The biggest complaint that law enforcement officials have with the bill, in the words of FBI Director Robert Mueller, is that it "lacks clarity with regards to time of arrest."
Still, Sen. Carl Levin (D-MI) maintains that the bill had "been written to be doubly sure that there is no interference with civilian interrogations and other law enforcement activities and to ensure that the President has the flexibility he needs to use the most appropriate tools in each case."
Law enforcement officials aren't so sure and wonder how members of Congress expect them to be able to instantaneously identify the necessary information they need to make a determination about whether a suspect should go into civilian or military custody.
"They don't wear al-Qaeda hats," one law enforcement official official told TPM.
So given that Congress hasn't exactly made things clear here, we thought we'd lend a hand. Say it's the middle of the night and you're an FBI agent en route to botched terrorist attack. Here's TPM's guide to the questions you should be asking yourself.
Question 1: Is your arrestee a citizen or lawful U.S. resident?
- Yes. Civilian system it is! The president will still probably get political heat for it, so he might have to remind people about that whole killing-Osama-bin-Laden-thing. (One catch: civil liberties advocates contend that the language of the NDAA leaves the door open for this or a future administration to say the law does apply to American citizens.)
- No. Tough break. On to question number two.
- I don't know. Understandable! It's an unfolding national security situation, for Pete's sake. There's a chance you might not even know what the suspect's name is yet. Unfortunately, Congress really didn't think this one through, so pay attention to that retraining they make you take to see what kind of rules the administration makes up for handling these situations.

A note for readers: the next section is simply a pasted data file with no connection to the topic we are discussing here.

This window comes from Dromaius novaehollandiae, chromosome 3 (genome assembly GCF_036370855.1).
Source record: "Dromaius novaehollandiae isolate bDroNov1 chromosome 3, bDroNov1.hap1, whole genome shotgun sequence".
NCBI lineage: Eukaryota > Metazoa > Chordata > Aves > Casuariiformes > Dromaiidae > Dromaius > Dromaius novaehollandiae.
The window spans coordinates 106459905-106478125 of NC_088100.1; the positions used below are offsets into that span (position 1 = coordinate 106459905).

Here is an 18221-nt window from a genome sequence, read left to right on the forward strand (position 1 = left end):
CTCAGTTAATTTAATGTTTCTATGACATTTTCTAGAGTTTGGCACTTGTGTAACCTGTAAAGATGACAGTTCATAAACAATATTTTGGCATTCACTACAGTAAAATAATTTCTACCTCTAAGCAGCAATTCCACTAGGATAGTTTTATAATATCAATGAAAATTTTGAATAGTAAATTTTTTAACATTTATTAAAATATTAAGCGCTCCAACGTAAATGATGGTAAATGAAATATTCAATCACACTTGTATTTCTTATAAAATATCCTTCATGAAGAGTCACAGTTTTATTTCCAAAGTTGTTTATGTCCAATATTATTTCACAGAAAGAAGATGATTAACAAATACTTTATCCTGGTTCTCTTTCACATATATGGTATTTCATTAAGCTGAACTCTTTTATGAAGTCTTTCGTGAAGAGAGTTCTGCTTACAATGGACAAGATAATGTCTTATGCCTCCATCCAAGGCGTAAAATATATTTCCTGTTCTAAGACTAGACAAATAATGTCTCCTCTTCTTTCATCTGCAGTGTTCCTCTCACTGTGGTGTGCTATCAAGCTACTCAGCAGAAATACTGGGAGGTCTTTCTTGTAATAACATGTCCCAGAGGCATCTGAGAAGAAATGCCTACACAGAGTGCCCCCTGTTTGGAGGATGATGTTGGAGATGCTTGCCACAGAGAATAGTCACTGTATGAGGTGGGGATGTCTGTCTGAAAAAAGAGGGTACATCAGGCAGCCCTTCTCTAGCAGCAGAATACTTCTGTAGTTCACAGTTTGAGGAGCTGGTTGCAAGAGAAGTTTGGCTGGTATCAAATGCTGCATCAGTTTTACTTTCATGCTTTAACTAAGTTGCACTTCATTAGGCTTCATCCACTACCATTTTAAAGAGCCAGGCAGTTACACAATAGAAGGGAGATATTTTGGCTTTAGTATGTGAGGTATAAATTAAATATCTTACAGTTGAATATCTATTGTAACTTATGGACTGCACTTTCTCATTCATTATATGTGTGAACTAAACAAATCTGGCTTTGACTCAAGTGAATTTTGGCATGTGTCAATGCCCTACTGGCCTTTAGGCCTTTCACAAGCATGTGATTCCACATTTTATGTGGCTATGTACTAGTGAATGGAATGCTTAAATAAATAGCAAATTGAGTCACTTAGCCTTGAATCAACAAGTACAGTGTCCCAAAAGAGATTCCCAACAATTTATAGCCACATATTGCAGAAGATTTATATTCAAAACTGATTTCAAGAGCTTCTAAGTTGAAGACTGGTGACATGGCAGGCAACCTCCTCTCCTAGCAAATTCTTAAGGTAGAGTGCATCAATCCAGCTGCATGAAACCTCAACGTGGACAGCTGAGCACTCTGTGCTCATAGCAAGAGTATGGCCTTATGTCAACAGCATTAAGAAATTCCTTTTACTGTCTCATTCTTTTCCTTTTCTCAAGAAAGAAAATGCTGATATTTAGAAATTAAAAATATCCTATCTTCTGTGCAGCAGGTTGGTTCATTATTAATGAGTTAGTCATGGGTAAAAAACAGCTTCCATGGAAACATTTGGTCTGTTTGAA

Question 2: Does your suspected terrorist have possible ties to al-Qaeda, the Taliban or "associated forces that are engaged in hostilities against the United States or its coalition partners"?
- Yes. If you say so. Move on to question three.
- No. You sure? That "associated forces" term would seem to apply pretty broadly. What does "associated" even mean, really? Couldn't you pretty much call any organization an "associated" force? "There's absolutely no restriction on that," Heather Hurlburt, executive director of the National Security Network told TPM. "People should understand that you are totally at the mercy of any administration and what they decide is a military group."
- I don't know. Understandable! Congress offers no help on this, so you should hope that the Defense Department and other government component came up with a plan about what to do.
Question 3: Can the administration spend a little political capital?
- Yes. Pretty much the whole point of the "waiver" system written into the NDAA is to make the administration put some skin in the game if they want to throw a suspected terrorist into the same justice system that killed Timothy McVeigh and has convicted hundreds of individuals on terrorism and terrorism-related cases over the years.
- No. National security politics get nasty fast. The president might not think handling the suspect in the civilian justice system is worth dealing with the political consequences, especially if the incident takes place before the 2012 election.
- I don't know. Understandable! Not every FBI agent has a direct line to the President of the United States. You've got to call your boss, they've got to call their boss. What should you do in the meantime? Can you keep questioning the suspect? Should you read him his Miranda rights? All good questions, no good answers.
Question 4: Where's the nearest military facility?
- Close by. Phew, dodged a bullet there. Give them a ring.
- Far away. Uh-oh. Mueller warned us about this, but the NDAA doesn't give much guidance. Good luck!